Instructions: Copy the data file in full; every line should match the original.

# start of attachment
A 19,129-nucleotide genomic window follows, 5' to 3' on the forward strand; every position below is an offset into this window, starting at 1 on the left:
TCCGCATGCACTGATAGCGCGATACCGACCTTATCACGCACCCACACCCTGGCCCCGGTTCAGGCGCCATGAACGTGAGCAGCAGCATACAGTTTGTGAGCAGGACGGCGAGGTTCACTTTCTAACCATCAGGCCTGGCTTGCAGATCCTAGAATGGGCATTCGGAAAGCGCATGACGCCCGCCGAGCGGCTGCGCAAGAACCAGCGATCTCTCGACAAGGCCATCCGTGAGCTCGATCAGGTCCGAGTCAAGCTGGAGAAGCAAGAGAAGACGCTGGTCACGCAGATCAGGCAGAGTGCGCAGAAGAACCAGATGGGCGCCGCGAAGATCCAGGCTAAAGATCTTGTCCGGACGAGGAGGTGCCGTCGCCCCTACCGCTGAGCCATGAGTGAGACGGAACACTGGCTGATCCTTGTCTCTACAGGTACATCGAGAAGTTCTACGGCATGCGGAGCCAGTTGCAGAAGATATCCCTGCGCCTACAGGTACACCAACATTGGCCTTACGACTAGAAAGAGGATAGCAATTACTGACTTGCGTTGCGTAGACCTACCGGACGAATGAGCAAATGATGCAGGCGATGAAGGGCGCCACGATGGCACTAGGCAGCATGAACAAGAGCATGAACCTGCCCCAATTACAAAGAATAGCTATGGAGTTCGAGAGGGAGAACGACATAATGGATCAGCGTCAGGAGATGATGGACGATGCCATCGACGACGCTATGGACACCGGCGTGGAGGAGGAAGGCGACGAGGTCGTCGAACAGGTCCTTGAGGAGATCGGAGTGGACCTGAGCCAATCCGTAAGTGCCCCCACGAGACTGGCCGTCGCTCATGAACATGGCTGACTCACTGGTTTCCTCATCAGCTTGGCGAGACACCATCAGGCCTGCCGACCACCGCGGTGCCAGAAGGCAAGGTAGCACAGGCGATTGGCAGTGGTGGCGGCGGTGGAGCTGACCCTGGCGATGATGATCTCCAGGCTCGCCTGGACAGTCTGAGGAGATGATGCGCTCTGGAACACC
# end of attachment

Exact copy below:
A 19,129-nucleotide genomic window follows, 5' to 3' on the forward strand; every position below is an offset into this window, starting at 1 on the left:
TCCGCATGCACTGATAGCGCGATACCGACCTTATCACGCACCCACACCCTGGCCCCGGTTCAGGCGCCATGAACGTGAGCAGCAGCATACAGTTTGTGAGCAGGACGGCGAGGTTCACTTTCTAACCATCAGGCCTGGCTTGCAGATCCTAGAATGGGCATTCGGAAAGCGCATGACGCCCGCCGAGCGGCTGCGCAAGAACCAGCGATCTCTCGACAAGGCCATCCGTGAGCTCGATCAGGTCCGAGTCAAGCTGGAGAAGCAAGAGAAGACGCTGGTCACGCAGATCAGGCAGAGTGCGCAGAAGAACCAGATGGGCGCCGCGAAGATCCAGGCTAAAGATCTTGTCCGGACGAGGAGGTGCCGTCGCCCCTACCGCTGAGCCATGAGTGAGACGGAACACTGGCTGATCCTTGTCTCTACAGGTACATCGAGAAGTTCTACGGCATGCGGAGCCAGTTGCAGAAGATATCCCTGCGCCTACAGGTACACCAACATTGGCCTTACGACTAGAAAGAGGATAGCAATTACTGACTTGCGTTGCGTAGACCTACCGGACGAATGAGCAAATGATGCAGGCGATGAAGGGCGCCACGATGGCACTAGGCAGCATGAACAAGAGCATGAACCTGCCCCAATTACAAAGAATAGCTATGGAGTTCGAGAGGGAGAACGACATAATGGATCAGCGTCAGGAGATGATGGACGATGCCATCGACGACGCTATGGACACCGGCGTGGAGGAGGAAGGCGACGAGGTCGTCGAACAGGTCCTTGAGGAGATCGGAGTGGACCTGAGCCAATCCGTAAGTGCCCCCACGAGACTGGCCGTCGCTCATGAACATGGCTGACTCACTGGTTTCCTCATCAGCTTGGCGAGACACCATCAGGCCTGCCGACCACCGCGGTGCCAGAAGGCAAGGTAGCACAGGCGATTGGCAGTGGTGGCGGCGGTGGAGCTGACCCTGGCGATGATGATCTCCAGGCTCGCCTGGACAGTCTGAGGAGATGATGCGCTCTGGAACACC